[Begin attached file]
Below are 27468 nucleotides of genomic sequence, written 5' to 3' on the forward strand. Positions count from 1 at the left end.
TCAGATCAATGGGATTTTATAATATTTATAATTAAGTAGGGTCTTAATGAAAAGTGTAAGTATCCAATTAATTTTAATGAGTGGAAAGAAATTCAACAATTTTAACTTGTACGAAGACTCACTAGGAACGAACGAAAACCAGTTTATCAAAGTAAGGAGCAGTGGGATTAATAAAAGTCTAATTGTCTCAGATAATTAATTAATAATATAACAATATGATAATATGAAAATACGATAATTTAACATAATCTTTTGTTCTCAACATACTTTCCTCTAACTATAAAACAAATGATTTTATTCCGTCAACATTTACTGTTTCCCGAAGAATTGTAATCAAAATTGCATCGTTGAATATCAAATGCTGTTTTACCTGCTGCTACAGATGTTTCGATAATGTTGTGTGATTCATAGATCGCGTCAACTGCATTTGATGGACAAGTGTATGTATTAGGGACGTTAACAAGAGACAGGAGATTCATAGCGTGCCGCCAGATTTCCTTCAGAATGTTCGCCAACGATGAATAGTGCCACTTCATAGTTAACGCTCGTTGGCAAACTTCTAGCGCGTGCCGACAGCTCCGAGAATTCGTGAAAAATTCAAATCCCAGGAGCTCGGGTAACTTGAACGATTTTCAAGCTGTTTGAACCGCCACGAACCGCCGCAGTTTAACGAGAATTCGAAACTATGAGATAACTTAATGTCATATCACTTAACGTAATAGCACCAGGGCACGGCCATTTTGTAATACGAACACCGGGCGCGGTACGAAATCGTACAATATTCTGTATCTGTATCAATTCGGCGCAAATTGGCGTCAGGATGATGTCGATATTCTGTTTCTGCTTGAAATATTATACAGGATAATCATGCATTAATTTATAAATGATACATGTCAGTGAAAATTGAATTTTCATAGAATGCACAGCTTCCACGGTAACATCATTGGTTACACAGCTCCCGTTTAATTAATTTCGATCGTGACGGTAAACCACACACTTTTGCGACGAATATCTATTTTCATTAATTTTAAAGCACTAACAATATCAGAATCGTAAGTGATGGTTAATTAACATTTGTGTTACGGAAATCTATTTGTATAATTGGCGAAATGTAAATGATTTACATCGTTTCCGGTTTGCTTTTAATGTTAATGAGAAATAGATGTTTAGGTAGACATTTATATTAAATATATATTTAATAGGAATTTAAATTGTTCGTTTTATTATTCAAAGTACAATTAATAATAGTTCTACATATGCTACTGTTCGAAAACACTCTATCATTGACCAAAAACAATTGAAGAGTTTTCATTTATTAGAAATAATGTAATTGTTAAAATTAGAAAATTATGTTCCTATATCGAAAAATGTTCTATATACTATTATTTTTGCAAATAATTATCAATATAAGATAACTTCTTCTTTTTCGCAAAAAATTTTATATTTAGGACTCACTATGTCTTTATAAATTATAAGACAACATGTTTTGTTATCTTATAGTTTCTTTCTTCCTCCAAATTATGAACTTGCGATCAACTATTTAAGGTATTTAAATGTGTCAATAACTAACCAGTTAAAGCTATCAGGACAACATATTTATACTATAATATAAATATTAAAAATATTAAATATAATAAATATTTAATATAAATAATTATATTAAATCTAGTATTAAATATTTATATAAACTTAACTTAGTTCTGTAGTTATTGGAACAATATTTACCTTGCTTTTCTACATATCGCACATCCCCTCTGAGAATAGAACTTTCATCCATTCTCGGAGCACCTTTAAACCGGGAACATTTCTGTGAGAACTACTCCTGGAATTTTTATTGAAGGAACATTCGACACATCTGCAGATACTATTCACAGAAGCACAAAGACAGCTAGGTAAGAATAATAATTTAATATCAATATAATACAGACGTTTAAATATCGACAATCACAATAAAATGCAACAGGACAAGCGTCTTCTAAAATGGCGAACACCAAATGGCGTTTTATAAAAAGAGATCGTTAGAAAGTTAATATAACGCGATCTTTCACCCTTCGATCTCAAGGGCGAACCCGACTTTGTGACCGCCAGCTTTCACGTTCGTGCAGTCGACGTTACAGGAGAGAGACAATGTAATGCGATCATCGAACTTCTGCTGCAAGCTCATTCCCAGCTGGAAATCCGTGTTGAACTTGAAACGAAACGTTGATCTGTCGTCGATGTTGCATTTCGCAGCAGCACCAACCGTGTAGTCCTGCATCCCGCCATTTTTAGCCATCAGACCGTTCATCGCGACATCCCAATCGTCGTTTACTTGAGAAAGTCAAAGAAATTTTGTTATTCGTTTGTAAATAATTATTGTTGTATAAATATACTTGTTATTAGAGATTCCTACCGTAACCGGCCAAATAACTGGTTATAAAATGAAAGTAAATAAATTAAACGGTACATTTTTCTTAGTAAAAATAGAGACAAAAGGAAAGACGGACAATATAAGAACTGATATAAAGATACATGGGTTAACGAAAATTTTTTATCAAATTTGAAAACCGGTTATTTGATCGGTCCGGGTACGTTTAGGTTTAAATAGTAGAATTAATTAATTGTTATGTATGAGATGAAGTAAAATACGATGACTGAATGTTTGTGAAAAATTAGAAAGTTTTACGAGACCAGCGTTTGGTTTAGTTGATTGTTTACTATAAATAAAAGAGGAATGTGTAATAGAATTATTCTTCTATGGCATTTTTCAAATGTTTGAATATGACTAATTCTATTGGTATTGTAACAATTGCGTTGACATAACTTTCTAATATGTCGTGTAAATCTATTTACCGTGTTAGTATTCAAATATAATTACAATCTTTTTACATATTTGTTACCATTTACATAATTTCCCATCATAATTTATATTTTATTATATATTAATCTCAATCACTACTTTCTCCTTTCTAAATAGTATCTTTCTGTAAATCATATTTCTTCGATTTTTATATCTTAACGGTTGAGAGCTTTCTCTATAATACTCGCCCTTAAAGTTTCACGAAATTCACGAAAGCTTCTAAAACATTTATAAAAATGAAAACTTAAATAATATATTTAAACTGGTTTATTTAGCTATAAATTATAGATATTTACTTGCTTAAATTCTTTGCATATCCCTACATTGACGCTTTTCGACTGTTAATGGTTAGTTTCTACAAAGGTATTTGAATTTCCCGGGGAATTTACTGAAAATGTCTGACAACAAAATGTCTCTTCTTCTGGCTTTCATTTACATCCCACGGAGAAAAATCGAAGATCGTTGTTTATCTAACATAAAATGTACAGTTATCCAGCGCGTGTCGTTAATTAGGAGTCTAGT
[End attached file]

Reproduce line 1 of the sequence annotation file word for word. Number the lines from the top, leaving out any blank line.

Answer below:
Below are 27468 nucleotides of genomic sequence, written 5' to 3' on the forward strand. Positions count from 1 at the left end.